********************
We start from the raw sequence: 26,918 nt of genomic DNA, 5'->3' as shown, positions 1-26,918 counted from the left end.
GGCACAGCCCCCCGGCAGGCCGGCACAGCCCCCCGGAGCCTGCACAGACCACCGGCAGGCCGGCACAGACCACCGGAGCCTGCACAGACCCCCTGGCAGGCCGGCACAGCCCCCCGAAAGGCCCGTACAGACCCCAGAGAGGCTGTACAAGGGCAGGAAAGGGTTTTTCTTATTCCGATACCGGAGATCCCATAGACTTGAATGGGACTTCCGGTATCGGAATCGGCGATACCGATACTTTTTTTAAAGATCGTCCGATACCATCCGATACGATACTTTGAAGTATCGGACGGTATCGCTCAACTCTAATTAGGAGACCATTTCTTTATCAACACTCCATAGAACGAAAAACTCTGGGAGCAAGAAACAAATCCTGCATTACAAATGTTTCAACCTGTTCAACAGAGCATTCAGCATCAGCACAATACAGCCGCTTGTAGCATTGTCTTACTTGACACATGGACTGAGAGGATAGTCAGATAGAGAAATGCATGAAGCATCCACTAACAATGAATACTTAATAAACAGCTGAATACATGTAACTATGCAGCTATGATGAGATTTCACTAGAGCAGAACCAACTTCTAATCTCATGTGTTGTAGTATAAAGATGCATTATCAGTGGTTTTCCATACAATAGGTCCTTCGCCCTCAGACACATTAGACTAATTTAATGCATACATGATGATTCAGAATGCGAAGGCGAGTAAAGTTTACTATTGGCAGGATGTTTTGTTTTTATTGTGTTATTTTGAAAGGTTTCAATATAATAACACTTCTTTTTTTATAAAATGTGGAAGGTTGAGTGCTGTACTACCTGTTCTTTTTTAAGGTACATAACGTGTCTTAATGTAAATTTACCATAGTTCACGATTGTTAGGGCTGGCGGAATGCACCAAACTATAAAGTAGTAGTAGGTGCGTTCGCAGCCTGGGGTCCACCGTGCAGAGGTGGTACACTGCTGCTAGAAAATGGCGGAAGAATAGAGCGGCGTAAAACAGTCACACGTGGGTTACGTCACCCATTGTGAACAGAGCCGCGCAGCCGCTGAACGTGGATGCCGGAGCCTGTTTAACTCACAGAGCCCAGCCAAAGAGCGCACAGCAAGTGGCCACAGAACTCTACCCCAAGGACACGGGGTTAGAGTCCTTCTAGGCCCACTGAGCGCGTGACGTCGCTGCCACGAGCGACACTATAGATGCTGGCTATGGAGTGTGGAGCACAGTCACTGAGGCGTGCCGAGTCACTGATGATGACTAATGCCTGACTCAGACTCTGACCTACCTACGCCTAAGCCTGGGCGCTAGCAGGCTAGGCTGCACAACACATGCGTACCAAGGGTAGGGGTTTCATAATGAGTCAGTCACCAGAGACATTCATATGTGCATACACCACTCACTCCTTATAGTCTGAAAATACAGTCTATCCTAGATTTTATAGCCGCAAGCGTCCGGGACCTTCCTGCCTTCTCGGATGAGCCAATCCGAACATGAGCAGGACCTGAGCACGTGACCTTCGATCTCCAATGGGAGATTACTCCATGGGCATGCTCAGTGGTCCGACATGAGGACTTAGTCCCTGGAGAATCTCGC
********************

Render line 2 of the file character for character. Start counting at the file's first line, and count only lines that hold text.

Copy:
GGCACAGCCCCCCGGCAGGCCGGCACAGCCCCCCGGAGCCTGCACAGACCACCGGCAGGCCGGCACAGACCACCGGAGCCTGCACAGACCCCCTGGCAGGCCGGCACAGCCCCCCGAAAGGCCCGTACAGACCCCAGAGAGGCTGTACAAGGGCAGGAAAGGGTTTTTCTTATTCCGATACCGGAGATCCCATAGACTTGAATGGGACTTCCGGTATCGGAATCGGCGATACCGATACTTTTTTTAAAGATCGTCCGATACCATCCGATACGATACTTTGAAGTATCGGACGGTATCGCTCAACTCTAATTAGGAGACCATTTCTTTATCAACACTCCATAGAACGAAAAACTCTGGGAGCAAGAAACAAATCCTGCATTACAAATGTTTCAACCTGTTCAACAGAGCATTCAGCATCAGCACAATACAGCCGCTTGTAGCATTGTCTTACTTGACACATGGACTGAGAGGATAGTCAGATAGAGAAATGCATGAAGCATCCACTAACAATGAATACTTAATAAACAGCTGAATACATGTAACTATGCAGCTATGATGAGATTTCACTAGAGCAGAACCAACTTCTAATCTCATGTGTTGTAGTATAAAGATGCATTATCAGTGGTTTTCCATACAATAGGTCCTTCGCCCTCAGACACATTAGACTAATTTAATGCATACATGATGATTCAGAATGCGAAGGCGAGTAAAGTTTACTATTGGCAGGATGTTTTGTTTTTATTGTGTTATTTTGAAAGGTTTCAATATAATAACACTTCTTTTTTTATAAAATGTGGAAGGTTGAGTGCTGTACTACCTGTTCTTTTTTAAGGTACATAACGTGTCTTAATGTAAATTTACCATAGTTCACGATTGTTAGGGCTGGCGGAATGCACCAAACTATAAAGTAGTAGTAGGTGCGTTCGCAGCCTGGGGTCCACCGTGCAGAGGTGGTACACTGCTGCTAGAAAATGGCGGAAGAATAGAGCGGCGTAAAACAGTCACACGTGGGTTACGTCACCCATTGTGAACAGAGCCGCGCAGCCGCTGAACGTGGATGCCGGAGCCTGTTTAACTCACAGAGCCCAGCCAAAGAGCGCACAGCAAGTGGCCACAGAACTCTACCCCAAGGACACGGGGTTAGAGTCCTTCTAGGCCCACTGAGCGCGTGACGTCGCTGCCACGAGCGACACTATAGATGCTGGCTATGGAGTGTGGAGCACAGTCACTGAGGCGTGCCGAGTCACTGATGATGACTAATGCCTGACTCAGACTCTGACCTACCTACGCCTAAGCCTGGGCGCTAGCAGGCTAGGCTGCACAACACATGCGTACCAAGGGTAGGGGTTTCATAATGAGTCAGTCACCAGAGACATTCATATGTGCATACACCACTCACTCCTTATAGTCTGAAAATACAGTCTATCCTAGATTTTATAGCCGCAAGCGTCCGGGACCTTCCTGCCTTCTCGGATGAGCCAATCCGAACATGAGCAGGACCTGAGCACGTGACCTTCGATCTCCAATGGGAGATTACTCCATGGGCATGCTCAGTGGTCCGACATGAGGACTTAGTCCCTGGAGAATCTCGC